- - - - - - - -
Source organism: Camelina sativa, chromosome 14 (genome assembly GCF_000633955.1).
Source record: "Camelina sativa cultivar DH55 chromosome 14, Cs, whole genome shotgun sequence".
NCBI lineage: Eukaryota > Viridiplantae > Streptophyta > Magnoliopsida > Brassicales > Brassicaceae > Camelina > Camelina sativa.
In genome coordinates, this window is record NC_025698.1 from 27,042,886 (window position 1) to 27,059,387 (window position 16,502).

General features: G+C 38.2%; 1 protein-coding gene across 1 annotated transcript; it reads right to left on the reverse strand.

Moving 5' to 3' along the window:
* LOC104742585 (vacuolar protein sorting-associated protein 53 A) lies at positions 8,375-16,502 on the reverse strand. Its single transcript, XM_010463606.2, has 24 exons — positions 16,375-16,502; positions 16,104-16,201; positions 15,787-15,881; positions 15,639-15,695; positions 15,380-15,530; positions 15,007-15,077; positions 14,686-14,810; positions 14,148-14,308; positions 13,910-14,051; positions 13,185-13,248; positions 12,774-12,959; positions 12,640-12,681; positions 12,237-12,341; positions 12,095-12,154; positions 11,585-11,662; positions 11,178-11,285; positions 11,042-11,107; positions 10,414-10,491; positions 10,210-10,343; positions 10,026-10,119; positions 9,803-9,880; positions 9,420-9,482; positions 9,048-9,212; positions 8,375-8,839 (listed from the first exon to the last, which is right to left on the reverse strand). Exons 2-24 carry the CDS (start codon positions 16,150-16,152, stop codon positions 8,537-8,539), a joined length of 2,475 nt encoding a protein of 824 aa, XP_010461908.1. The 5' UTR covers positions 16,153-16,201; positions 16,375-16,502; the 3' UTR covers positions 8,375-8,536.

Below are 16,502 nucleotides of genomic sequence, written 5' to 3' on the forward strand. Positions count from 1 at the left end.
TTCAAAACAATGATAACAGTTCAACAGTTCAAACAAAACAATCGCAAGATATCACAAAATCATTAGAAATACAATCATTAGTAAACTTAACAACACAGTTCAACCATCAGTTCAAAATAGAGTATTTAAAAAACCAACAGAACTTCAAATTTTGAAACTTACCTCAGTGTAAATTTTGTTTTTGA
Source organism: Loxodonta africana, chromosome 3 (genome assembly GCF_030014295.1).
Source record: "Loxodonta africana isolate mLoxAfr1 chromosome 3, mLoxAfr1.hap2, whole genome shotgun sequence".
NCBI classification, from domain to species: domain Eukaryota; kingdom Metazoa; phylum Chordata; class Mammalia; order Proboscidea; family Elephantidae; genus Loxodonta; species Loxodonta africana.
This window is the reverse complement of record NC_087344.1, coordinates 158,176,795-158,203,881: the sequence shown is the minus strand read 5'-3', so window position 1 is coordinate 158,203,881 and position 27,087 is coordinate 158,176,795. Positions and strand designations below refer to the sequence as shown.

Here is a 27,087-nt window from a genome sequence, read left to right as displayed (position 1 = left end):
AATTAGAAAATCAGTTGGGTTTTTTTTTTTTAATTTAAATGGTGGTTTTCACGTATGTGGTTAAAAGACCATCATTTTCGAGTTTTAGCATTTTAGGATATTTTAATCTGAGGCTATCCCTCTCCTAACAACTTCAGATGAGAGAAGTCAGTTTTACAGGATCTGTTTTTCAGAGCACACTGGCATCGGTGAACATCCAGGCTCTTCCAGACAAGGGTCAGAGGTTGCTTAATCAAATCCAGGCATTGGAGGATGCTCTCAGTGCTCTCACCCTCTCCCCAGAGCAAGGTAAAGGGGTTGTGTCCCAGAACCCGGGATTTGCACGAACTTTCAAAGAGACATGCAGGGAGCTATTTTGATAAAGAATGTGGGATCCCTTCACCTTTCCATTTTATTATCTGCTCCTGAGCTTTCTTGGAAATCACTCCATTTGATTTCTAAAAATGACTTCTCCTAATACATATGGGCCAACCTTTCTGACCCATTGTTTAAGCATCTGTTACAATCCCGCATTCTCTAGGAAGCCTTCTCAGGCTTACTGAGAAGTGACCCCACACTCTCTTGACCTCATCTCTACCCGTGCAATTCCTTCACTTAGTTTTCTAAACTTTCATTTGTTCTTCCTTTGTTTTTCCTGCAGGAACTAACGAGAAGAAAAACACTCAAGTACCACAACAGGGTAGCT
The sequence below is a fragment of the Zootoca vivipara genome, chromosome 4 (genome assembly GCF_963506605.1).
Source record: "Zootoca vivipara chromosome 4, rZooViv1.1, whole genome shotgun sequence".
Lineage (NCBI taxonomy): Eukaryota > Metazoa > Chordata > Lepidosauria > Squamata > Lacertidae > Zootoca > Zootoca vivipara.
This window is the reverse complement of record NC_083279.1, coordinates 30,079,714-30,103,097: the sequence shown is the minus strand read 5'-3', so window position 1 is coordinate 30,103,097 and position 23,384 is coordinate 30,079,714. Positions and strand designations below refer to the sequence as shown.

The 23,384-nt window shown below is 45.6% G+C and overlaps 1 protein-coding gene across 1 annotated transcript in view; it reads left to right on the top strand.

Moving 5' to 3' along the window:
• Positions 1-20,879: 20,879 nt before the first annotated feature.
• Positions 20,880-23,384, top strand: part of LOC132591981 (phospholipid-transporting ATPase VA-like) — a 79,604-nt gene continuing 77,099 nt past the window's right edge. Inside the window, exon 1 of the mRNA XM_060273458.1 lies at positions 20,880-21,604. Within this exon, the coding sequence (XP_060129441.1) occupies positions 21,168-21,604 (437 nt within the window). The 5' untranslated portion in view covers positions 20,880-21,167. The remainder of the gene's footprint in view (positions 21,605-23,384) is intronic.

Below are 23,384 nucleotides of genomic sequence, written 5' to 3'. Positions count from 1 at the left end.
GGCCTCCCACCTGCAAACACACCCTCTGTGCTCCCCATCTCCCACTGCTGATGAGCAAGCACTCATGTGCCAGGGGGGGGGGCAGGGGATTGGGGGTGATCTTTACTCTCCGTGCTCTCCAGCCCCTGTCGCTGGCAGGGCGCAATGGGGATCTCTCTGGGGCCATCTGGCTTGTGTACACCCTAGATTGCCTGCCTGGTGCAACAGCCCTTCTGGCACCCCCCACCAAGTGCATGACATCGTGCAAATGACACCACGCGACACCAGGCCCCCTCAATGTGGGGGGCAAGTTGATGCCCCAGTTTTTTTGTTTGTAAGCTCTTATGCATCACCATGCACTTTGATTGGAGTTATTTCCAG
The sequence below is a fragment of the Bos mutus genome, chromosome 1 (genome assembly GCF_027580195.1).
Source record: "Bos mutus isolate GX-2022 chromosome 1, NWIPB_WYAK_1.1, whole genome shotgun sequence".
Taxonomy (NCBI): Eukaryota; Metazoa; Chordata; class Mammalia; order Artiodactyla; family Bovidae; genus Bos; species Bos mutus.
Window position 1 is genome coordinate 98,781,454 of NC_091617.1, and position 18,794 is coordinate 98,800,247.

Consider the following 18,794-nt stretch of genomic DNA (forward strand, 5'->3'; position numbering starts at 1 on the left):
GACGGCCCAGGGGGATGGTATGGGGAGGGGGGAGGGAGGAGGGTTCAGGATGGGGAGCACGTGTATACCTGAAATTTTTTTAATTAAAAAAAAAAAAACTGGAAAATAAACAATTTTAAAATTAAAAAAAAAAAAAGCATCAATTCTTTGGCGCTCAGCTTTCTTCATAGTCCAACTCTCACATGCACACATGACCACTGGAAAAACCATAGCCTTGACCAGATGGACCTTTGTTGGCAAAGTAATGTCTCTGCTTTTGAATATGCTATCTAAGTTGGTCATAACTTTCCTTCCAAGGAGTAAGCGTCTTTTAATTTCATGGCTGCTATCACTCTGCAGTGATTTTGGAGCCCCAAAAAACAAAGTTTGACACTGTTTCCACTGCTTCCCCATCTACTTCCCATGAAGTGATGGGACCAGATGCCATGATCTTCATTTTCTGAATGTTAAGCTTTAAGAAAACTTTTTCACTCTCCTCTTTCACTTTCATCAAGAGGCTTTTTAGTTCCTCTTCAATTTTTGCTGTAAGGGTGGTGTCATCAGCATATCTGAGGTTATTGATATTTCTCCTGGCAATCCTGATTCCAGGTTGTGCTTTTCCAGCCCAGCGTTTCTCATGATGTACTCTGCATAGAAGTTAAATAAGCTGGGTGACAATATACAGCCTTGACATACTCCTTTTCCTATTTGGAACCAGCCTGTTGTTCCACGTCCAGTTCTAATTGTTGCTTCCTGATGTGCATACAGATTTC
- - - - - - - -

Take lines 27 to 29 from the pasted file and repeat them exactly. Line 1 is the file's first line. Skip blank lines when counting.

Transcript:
Source record: "Bos mutus isolate GX-2022 chromosome 1, NWIPB_WYAK_1.1, whole genome shotgun sequence".
Taxonomy (NCBI): Eukaryota; Metazoa; Chordata; class Mammalia; order Artiodactyla; family Bovidae; genus Bos; species Bos mutus.
Window position 1 is genome coordinate 98,781,454 of NC_091617.1, and position 18,794 is coordinate 98,800,247.